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ISSN: 2161-0711
Journal of Community Medicine & Health Education
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Achieving Equity in Oral Health: A Data-driven Approach for Informing Policy Changes

Moore CE1-4*, Reznik D1,2, Conboy L3, Giwa J1, Aslam F1,5, Bussenius H1,3, Aidman C1 and Warren RC2,4

1Robert Wood Johnson Clinical Scholars Program, New Jersey, USA

2Healing Community Center, Georgia, USA

3Urban Health Initiative, Emory University, Georgia, USA

4The National Center for Bioethics in Research and Health Care, Tuskegee University, USA

5Centers for Disease Control and Prevention, Georgia, USA

*Corresponding Author:
Charles E Moore, MD
Urban Health Initiative, Emory University
Atlanta, Georgia, 30303, USA
Tel: 404-616-8261
E-mail: [email protected]

Received date: February 28, 2017; Accepted date: March 23, 2017; Published date: March 27, 2017

Citation: Moore CE, Reznik D, Conboy L, Giwa J, Aslam F, et al. (2017) Achieving Equity in Oral Health: A Data-driven Approach for Informing Policy Changes. J Community Med Health Educ 7:511. doi: 10.4172/2161-0711.1000511

Copyright: © 2017 Moore CE, et al. This is an open-access article distributed under the terms of the Creative Commons Attribution License, which permits unrestricted use, distribution, and reproduction in any medium, provided the original author and source are credited.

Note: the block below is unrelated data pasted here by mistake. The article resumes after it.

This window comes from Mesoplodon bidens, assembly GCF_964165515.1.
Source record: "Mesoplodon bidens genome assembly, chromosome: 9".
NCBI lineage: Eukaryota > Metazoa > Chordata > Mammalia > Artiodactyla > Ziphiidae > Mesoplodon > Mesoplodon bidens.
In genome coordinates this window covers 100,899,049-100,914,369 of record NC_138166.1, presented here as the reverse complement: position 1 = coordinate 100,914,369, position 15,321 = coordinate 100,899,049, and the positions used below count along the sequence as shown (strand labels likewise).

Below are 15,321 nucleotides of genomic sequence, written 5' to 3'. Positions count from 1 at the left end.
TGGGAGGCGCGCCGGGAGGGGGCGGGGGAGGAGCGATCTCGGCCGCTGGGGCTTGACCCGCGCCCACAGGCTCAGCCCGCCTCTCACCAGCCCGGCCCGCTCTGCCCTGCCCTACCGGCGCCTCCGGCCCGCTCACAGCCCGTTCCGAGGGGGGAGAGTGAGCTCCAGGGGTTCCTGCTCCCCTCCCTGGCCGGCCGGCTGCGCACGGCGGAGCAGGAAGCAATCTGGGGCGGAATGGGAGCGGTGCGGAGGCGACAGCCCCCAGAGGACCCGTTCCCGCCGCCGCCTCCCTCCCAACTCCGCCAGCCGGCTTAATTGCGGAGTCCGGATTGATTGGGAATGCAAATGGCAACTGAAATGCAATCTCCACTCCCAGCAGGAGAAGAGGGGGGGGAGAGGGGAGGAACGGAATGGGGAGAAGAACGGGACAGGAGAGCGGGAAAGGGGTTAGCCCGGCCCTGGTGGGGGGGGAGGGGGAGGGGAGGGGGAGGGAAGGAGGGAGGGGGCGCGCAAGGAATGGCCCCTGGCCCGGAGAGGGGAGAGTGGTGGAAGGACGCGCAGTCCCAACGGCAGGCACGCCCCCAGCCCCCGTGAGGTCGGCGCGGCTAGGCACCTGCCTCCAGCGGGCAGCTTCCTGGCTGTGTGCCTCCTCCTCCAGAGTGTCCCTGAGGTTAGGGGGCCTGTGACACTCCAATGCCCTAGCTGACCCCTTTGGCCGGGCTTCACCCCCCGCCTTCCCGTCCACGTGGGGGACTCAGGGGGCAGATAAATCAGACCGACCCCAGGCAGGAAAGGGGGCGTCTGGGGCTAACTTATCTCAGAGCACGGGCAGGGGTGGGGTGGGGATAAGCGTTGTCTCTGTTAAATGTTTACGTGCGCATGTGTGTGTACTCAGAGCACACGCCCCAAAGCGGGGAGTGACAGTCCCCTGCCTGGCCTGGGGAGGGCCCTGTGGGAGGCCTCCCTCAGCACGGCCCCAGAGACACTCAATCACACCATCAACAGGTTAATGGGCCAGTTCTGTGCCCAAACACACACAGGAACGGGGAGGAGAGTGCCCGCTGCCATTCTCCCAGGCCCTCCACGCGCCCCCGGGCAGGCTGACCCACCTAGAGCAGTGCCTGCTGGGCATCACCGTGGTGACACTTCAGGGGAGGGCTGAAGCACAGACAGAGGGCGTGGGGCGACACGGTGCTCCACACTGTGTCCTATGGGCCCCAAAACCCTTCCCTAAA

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Due to the lack of access to affordable oral healthcare in outpatient settings, emergency departments (EDs) see unnecessary overuse in providing palliative care for mouth pain. Hospitals across the country are exhausting limited human and fiscal resources on patients seeking relief for non-traumatic oral conditions that could be better managed in nonhospital settings. Community dental clinics offer one strategy for easing the burden on EDs, while simultaneously reducing costs to the system, facilitating definitive care, and minimizing time away from work and home for patients. The expansion of government funding, including comprehensive adult Medicaid dental benefits, to facilitate preventive and restorative coverage for populations in need in outpatient settings would increase access to appropriate care and likely further reduce the tendency for patients to seek dental care in EDs. Targeting of specific high-risk groups (such as low-resourced or minority persons) also would help to remove barriers to care, lessen disparities in access and treatment, and improve equity in oral health in the U.S.